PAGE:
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TAPI pipeline hits production sharing roadblock

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World Pipelines,

The fate of the Turkmenistan-Afghanistan-Pakistan-India (TAPI) gas pipeline hangs in the balance, despite recent progress and with construction expected to begin next year.

Turkmenistan has argued that its current laws do not permit the granting of production-sharing rights for onshore blocks to foreign companies. This has halted negotiations and restricted the number of foreign companies coming forward to build the pipeline.

Sunil Jain, India’s ambassador to Turkmenistan, recently conveyed to Petroleum Minister Dharmendra Pradhan that Ashgabat has ruled out signing a production-sharing contract (PSC) with any foreign company for extraction of gas from its fields. “The only possibility they are willing to consider is a consortium of national oil companies of all four participating countries, with Turkmengaz, the national oil company of Turkmenistan, as the consortium leader,” a source said.

Pradhan had recently visited Turkmenistan for the TAPI steering committee meeting. The pipeline is envisaged to wheel up to 33 billion m3/y of natural gas.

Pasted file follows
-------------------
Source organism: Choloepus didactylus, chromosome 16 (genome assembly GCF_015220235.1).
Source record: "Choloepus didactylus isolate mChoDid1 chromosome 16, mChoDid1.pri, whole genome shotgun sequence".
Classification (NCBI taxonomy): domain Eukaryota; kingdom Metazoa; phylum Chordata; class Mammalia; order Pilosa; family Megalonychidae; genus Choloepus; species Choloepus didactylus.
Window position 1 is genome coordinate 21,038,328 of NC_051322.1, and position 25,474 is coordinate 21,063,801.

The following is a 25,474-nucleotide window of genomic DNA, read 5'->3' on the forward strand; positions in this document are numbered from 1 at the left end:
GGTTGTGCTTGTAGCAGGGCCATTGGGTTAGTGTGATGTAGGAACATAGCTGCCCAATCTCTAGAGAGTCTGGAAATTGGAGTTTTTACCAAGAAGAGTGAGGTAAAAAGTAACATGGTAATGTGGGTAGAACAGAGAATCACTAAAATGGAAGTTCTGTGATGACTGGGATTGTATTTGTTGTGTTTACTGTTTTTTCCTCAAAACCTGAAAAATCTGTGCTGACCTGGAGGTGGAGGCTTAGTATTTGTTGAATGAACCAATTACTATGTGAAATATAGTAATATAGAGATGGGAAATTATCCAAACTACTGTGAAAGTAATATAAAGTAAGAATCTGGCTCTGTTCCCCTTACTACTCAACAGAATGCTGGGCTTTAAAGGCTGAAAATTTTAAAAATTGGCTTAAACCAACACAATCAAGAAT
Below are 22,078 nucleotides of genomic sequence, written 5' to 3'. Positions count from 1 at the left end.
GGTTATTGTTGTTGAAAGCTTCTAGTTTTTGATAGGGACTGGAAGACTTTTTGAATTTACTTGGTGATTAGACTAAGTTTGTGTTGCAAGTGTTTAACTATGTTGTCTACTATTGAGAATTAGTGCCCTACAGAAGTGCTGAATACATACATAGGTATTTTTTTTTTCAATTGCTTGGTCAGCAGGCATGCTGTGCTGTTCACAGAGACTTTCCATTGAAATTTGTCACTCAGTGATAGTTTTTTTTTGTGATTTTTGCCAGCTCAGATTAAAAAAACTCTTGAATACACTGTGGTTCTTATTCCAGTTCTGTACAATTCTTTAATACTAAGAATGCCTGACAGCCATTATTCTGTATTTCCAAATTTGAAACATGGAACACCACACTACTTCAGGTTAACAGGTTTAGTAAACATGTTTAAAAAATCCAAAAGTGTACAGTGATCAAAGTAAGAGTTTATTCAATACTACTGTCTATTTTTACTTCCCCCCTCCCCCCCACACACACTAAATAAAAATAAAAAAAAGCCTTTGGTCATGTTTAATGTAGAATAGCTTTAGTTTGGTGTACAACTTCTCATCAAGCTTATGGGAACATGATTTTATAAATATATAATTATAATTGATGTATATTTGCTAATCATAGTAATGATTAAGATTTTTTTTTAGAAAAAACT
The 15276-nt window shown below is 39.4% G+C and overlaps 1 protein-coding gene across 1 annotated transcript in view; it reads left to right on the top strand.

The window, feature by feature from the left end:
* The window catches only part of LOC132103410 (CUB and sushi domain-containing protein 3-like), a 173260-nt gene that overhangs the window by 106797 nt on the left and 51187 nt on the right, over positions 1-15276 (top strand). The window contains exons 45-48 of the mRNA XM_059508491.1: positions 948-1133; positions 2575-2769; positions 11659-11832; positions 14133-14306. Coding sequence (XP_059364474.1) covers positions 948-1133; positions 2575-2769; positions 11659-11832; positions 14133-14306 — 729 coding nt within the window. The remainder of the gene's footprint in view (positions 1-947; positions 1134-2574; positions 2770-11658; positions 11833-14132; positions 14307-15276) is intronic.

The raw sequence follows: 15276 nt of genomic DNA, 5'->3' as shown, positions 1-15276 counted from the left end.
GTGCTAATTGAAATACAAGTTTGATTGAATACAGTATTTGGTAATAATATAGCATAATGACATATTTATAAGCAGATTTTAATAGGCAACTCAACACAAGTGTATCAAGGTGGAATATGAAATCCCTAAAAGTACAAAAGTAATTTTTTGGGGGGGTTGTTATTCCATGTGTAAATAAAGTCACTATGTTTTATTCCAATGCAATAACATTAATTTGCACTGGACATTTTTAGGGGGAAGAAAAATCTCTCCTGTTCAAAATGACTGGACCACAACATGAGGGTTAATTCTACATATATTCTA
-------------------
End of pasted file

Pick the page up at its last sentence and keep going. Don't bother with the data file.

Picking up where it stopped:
Recent developments

Recent moves have given TAPI a sudden burst of momentum. First, the four countries, with the Asia Development Bank as transaction advisor, set up a new company this month to “build, own, and operate” the 1800 km pipeline.

Registered in the Isle of Man, the TAPI Pipeline Company Limited will see Turkmengaz, Afghan Gas Enterprise, Inter State Gas Systems (Private) Limited, and GAIL (India) Limited with equal shares.

Second, a batch of recent high-level meetings have resulted in a handful of commitments. The four countries are said to have agreed to begin constructing the pipeline by 2016, with completion by the end of 2018.

No energy majors have yet signed up for the pipeline, though the field appears to be narrowing. ExxonMobil and Chevron recently pulled back from the project, rebuffed following their demands for shareholdings in the Turkmenistan gas fields supplying the pipeline.

As a result, France’s Total and Malaysia’s Petronas have suddenly appeared as frontrunners. Uzbekistan, likewise, has expressed interest in joining the pipeline.

Edited from various sources by Elizabeth Corner

Sources: Financial Express, The Diplomat

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